So essentially, the title is a kind of a joke, or play on words. Boundless Rationality is an irrational thing to hope for. It doesn’t exist, because we can never actually have perfect information about the world around us, and even if we did, it would be far too costly to compute and make sense of it all.

Nevertheless, there are mathematicians and researchers who manipulate inductive probabilities (ie. weather forecasting, “There’s a 70 percent chance of rain tomorrow”) according to mathematical laws. The fact that I’m stating that might seem a bit surprising because it seems obvious. But it’s not. People continue to treat inductive probabilities in a sort of wishy-washy way which ends up in sub-optimal decision-making.

But it doesn’t have to be that way. There are and have been a number of researchers – Harsanyi, Jaynes, Tversky, Kahneman… – who have specialized in studying the ways that we treat incomplete information and try to come up with coherent and consistent ways to makes sense out of it. And they’ll be discussed a lot here

So that’s basically the idea of boundless rationality. It’s a practically and theoretically impossible ideal but it’s the right direction to look towards.

NB. But don’t worry, that’s not ALL this blog’s about!

Further Reading:

Bounded Rationality – Bryan D. Jones, U Washington

A Perspective on Judgment and Choice – Daniel Kahneman, Princeton University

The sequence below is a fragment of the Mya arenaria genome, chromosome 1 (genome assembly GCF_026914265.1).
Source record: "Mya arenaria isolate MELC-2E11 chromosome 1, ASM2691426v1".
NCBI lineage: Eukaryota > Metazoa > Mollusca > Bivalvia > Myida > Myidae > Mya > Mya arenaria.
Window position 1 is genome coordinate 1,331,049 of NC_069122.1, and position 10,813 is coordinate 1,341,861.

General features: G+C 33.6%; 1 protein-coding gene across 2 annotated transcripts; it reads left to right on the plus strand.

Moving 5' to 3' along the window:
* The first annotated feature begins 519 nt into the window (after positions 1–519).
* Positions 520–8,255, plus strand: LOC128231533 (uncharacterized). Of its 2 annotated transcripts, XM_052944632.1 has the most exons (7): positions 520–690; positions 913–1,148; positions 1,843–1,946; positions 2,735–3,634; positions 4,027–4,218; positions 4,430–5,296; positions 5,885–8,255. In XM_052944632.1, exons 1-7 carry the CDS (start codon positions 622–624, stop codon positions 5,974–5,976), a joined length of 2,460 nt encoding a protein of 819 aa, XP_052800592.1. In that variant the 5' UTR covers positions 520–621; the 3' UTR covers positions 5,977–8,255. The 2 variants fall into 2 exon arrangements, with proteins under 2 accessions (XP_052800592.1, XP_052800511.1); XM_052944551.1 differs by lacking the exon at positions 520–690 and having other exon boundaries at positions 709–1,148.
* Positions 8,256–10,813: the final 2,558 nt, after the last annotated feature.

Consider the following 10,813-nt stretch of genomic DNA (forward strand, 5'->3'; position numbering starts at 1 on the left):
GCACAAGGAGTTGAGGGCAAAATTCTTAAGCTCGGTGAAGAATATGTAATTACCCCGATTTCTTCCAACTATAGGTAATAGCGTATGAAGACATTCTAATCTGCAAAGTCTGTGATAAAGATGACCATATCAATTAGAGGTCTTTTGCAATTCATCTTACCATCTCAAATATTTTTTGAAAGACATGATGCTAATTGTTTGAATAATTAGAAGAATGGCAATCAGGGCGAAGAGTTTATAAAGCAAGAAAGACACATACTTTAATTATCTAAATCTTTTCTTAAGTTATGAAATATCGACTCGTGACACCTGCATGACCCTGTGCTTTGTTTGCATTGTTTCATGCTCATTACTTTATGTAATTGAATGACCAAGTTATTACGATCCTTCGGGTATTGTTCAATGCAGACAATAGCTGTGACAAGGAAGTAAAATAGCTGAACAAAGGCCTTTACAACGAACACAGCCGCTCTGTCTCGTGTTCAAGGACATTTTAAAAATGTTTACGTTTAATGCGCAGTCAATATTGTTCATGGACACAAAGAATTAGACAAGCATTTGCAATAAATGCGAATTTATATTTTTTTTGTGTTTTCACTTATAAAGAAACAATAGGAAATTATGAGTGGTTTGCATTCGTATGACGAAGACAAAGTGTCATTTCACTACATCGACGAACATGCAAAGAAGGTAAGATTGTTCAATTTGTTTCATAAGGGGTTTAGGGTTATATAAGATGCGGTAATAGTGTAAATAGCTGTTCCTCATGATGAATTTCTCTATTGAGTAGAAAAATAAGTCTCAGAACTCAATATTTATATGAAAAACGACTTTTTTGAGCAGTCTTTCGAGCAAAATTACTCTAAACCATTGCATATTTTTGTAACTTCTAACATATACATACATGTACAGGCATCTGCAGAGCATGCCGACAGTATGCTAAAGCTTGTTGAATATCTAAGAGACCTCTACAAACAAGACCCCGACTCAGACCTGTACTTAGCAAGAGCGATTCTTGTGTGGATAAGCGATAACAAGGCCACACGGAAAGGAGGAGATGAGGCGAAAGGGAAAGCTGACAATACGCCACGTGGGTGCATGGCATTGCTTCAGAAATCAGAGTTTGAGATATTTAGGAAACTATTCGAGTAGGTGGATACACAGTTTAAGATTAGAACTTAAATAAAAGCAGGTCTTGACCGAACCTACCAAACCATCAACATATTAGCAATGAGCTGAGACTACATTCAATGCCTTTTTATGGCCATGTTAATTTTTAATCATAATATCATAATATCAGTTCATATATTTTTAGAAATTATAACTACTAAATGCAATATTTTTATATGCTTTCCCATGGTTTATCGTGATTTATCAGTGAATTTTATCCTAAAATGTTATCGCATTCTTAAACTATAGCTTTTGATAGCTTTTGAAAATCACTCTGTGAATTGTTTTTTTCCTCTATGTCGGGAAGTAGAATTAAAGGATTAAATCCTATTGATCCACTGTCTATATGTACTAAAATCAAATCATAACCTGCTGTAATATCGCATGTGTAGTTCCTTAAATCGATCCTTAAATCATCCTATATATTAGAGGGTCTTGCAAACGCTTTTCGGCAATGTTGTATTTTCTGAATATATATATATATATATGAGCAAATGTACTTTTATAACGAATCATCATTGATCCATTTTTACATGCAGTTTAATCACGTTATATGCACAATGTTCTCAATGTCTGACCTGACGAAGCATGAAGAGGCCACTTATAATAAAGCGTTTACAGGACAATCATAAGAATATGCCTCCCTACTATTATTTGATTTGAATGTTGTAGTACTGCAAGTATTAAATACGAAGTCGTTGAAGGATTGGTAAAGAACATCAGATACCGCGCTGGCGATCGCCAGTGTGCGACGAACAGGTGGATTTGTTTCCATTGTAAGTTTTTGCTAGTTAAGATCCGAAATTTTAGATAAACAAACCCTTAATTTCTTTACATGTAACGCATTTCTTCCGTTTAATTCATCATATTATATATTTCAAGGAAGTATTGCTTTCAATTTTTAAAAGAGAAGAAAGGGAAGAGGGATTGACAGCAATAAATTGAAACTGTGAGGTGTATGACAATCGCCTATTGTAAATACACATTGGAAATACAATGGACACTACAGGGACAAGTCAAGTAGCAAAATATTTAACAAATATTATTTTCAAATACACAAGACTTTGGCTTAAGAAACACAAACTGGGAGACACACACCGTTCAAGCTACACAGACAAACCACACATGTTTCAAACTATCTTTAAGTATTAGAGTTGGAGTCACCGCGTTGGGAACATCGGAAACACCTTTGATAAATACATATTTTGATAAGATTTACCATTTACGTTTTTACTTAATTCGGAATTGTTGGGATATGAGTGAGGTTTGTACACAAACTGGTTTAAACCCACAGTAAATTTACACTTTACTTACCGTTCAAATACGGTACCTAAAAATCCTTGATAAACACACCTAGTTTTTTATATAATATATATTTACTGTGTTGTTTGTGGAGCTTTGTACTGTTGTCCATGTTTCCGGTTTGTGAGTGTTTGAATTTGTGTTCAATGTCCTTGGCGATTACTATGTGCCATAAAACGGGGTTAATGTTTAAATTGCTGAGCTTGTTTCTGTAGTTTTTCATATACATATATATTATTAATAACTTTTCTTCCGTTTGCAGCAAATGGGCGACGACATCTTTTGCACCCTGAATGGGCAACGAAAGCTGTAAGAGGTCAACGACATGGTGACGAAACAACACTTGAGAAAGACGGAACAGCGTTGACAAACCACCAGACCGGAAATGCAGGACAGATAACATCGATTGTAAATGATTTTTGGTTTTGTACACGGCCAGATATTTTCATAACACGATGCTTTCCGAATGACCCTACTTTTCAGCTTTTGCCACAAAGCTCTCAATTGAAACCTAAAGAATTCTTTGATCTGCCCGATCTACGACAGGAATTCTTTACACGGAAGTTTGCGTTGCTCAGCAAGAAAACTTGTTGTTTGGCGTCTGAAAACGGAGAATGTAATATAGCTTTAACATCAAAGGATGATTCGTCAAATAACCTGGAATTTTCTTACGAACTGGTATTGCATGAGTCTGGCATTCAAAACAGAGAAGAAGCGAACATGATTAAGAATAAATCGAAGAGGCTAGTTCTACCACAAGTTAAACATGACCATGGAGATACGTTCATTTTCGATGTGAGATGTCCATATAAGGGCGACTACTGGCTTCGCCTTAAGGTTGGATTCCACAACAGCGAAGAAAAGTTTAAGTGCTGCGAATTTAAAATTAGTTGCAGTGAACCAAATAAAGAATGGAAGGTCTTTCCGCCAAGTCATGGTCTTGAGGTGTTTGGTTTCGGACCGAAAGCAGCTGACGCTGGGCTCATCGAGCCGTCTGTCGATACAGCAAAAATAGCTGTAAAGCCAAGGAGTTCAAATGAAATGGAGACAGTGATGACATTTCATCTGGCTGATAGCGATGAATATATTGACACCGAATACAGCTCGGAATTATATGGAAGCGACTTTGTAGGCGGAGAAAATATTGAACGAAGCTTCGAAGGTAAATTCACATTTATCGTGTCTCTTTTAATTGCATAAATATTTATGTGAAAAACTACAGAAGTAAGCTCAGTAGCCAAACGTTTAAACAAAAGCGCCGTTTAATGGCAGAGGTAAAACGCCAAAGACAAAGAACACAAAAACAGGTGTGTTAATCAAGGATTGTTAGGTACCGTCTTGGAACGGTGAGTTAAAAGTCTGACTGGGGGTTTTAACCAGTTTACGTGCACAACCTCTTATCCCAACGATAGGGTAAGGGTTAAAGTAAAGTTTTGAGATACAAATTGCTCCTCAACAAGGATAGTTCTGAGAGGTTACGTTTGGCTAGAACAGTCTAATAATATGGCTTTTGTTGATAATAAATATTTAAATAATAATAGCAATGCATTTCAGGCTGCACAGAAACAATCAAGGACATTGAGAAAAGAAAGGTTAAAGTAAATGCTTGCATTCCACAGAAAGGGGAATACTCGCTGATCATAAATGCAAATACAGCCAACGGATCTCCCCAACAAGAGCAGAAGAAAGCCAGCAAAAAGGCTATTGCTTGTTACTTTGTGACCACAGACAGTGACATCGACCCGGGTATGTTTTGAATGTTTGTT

Got 5 minutes? Some gems from “The Daily Show”

May 24, 2011

It’s getting pretty tiring to hear all those critics of the Tea Party and Sarah Palin. No matter how correct it is, it’s usually self-defeating because their targets tend to reject rational argument.

Fortunately for the rest of us, there’s these guys:

Jason Jones visits “The Real America”:

John Oliver reports on a Tea Party rally:

Politics and “Chicken”

May 24, 2011

Game theory, for all of its hype, isn’t all that great at telling us what to do in real life. When Morgenstern and von Neumann originally published the magnus opus of game theory, Theory of Games and Economic Behavior, one buyer falsely got his hopes up in believing that it might help him manipulate the stock market. Others expressed scorn at the field’s shortcomings and distance from application – game theory could conveniently prove already intuitive results, but it couldn’t tell us how to win at chess.

Despite the fact that game theory is not a panacea for the world’s economic problems, it can still be extremely useful. The telecom auction in the 1990’s, designed by game theorists, saved the US and UK public billions of dollars (a cumulated 35 billion, to be exact). The powerful notion of a Nash equilibrium in multiplayer-games helps break out of the self-referential “I think that-my opponent thinks that-I think that-my opponent thinks that …” infinite loop and identify natural strategies in non-cooperative games.

However, there are many two-player games in which the Nash equilibrium is not a useful concept, because a particular game might have two of them. The famous example is prisoner’s dilemma (read more here: Another example is highway chicken:

Read the rest of this entry »